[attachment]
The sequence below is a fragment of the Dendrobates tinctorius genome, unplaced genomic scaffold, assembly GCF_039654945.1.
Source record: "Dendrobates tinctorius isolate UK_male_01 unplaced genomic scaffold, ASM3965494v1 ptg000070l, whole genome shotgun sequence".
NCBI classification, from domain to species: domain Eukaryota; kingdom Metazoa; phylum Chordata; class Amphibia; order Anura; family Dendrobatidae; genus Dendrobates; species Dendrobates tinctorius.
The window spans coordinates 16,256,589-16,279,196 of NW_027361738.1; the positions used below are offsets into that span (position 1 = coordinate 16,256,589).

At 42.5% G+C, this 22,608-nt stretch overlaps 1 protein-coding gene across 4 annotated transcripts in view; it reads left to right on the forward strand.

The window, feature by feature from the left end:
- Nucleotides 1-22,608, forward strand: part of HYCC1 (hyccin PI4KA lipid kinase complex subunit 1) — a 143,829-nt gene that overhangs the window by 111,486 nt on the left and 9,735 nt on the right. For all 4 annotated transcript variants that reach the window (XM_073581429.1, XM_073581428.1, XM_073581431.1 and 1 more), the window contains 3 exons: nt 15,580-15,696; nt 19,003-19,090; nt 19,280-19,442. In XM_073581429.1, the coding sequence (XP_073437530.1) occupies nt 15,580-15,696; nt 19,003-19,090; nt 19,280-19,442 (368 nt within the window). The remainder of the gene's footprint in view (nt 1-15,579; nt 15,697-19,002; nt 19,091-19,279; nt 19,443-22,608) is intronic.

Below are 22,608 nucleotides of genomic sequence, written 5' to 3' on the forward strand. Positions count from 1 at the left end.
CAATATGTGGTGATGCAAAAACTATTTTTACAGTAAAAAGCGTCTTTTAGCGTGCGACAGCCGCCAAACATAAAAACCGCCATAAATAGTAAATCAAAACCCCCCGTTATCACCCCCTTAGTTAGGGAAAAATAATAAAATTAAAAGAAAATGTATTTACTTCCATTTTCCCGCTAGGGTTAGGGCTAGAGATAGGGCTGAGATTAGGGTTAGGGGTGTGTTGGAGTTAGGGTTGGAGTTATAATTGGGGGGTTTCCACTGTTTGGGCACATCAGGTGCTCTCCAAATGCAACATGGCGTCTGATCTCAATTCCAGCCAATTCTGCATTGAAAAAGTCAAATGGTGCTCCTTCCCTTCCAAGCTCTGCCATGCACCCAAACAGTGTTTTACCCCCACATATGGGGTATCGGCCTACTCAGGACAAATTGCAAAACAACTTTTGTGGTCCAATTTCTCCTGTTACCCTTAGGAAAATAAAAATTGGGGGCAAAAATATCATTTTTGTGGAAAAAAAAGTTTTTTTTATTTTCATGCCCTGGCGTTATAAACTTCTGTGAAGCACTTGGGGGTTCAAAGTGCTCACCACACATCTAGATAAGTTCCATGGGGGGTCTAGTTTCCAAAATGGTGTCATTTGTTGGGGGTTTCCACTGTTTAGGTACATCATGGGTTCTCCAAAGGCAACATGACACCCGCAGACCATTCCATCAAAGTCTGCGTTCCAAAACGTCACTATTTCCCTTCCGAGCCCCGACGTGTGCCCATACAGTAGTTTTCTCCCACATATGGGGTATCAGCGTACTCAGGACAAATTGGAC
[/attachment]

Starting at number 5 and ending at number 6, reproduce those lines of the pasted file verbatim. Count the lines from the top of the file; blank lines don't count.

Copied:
At 42.5% G+C, this 22,608-nt stretch overlaps 1 protein-coding gene across 4 annotated transcripts in view; it reads left to right on the forward strand.

The window, feature by feature from the left end: